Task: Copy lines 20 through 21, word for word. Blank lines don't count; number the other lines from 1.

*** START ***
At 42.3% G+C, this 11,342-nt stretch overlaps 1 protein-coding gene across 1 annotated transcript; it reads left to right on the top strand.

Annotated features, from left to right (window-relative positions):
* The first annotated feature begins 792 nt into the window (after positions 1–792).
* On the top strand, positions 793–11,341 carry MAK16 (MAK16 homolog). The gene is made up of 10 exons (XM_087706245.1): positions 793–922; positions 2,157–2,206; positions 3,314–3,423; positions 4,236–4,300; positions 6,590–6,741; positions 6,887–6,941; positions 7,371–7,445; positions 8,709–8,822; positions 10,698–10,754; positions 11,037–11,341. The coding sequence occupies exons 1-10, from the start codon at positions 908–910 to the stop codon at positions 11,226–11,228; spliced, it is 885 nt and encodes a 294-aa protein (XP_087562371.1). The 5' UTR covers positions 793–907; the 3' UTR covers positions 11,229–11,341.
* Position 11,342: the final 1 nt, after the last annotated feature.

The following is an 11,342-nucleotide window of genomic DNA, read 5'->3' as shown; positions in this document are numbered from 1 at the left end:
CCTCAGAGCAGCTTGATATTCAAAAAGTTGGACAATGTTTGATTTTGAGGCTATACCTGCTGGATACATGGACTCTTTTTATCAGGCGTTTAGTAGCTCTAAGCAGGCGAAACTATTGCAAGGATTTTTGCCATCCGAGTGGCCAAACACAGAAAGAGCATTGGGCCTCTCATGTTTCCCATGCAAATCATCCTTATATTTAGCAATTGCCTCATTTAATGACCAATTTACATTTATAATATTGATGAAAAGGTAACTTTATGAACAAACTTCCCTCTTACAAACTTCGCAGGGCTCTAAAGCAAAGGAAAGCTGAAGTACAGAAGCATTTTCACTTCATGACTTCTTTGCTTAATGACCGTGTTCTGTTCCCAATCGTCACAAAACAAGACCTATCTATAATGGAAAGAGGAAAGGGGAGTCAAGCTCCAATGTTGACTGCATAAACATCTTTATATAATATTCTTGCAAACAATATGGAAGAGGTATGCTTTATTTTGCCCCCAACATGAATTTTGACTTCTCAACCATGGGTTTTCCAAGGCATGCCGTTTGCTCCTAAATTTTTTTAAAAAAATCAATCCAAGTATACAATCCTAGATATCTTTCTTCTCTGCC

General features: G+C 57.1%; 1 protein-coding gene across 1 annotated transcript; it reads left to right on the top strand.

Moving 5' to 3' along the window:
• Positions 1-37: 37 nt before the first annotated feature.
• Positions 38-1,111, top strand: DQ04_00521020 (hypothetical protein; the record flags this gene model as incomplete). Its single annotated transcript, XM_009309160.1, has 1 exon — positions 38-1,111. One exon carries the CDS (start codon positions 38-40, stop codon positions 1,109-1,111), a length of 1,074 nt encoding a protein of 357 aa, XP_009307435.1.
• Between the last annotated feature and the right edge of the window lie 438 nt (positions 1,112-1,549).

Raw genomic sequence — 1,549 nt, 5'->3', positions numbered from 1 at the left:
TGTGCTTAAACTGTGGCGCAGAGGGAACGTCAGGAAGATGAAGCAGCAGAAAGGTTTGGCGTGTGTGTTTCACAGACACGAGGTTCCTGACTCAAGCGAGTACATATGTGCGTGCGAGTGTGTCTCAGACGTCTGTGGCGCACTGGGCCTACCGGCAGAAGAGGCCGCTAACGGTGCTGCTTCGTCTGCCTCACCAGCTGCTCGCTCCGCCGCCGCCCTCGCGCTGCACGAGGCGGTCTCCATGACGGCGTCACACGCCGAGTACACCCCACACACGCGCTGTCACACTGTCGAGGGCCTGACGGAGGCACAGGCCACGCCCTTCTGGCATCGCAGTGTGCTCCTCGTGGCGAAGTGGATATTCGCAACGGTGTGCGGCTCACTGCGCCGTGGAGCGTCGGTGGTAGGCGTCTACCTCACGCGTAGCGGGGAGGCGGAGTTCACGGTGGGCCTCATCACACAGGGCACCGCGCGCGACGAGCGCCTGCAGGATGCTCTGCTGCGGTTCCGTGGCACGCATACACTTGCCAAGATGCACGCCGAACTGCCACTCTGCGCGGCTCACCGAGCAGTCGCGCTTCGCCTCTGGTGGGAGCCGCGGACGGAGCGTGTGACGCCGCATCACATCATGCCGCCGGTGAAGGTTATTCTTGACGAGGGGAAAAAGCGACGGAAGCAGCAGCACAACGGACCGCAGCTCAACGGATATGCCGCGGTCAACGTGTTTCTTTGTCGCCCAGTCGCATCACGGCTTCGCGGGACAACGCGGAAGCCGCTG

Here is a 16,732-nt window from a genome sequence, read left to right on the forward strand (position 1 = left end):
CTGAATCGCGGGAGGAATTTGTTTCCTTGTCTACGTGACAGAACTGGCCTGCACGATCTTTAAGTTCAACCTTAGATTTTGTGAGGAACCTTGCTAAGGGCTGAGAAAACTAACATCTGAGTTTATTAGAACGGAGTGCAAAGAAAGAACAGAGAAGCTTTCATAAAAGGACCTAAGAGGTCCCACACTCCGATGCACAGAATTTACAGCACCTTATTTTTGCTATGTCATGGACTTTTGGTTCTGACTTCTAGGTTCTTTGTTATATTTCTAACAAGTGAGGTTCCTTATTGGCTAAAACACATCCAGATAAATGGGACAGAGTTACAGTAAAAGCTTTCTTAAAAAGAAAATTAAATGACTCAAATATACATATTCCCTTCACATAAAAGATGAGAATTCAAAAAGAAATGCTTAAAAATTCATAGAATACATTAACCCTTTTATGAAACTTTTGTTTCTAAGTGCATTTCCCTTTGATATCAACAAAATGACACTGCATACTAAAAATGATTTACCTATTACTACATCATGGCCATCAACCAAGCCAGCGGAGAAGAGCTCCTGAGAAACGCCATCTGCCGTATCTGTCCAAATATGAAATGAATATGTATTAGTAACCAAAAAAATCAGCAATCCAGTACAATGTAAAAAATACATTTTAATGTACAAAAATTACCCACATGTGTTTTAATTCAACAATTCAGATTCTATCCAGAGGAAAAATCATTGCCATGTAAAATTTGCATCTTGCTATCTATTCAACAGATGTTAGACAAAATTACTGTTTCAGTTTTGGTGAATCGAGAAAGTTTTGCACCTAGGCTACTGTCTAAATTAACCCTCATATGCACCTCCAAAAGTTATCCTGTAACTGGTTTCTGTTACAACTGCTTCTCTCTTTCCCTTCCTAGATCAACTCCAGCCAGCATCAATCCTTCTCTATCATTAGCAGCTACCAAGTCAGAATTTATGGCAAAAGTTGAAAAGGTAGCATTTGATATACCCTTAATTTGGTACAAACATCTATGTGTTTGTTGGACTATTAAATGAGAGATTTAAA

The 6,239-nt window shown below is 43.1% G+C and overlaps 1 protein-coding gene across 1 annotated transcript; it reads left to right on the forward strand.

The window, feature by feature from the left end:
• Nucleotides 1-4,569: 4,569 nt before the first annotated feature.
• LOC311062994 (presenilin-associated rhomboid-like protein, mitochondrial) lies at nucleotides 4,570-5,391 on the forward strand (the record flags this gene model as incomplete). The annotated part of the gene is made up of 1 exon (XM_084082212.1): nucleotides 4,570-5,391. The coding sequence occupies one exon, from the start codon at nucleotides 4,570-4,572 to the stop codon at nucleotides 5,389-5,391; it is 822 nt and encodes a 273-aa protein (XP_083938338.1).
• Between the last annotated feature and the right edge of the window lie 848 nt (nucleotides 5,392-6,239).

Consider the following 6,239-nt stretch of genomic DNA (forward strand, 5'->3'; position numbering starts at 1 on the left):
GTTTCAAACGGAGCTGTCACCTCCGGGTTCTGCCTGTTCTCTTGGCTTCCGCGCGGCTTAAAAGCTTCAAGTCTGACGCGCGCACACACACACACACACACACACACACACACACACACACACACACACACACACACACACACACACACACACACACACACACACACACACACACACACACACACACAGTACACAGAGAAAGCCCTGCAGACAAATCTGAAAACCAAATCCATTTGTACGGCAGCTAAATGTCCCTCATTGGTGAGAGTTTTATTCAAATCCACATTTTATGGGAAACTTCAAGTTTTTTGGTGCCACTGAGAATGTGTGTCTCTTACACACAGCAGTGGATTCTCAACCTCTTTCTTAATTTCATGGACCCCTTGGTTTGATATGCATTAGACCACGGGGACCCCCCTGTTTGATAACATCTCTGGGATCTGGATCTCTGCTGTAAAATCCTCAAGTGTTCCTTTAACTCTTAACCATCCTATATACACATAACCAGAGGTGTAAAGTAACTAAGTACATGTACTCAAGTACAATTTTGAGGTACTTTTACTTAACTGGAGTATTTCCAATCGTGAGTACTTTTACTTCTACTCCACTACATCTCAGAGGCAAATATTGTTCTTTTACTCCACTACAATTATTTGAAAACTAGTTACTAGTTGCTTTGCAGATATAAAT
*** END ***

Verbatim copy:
• LOC311062994 (presenilin-associated rhomboid-like protein, mitochondrial) lies at nucleotides 4,570-5,391 on the forward strand (the record flags this gene model as incomplete). The annotated part of the gene is made up of 1 exon (XM_084082212.1): nucleotides 4,570-5,391. The coding sequence occupies one exon, from the start codon at nucleotides 4,570-4,572 to the stop codon at nucleotides 5,389-5,391; it is 822 nt and encodes a 273-aa protein (XP_083938338.1).
• Between the last annotated feature and the right edge of the window lie 848 nt (nucleotides 5,392-6,239).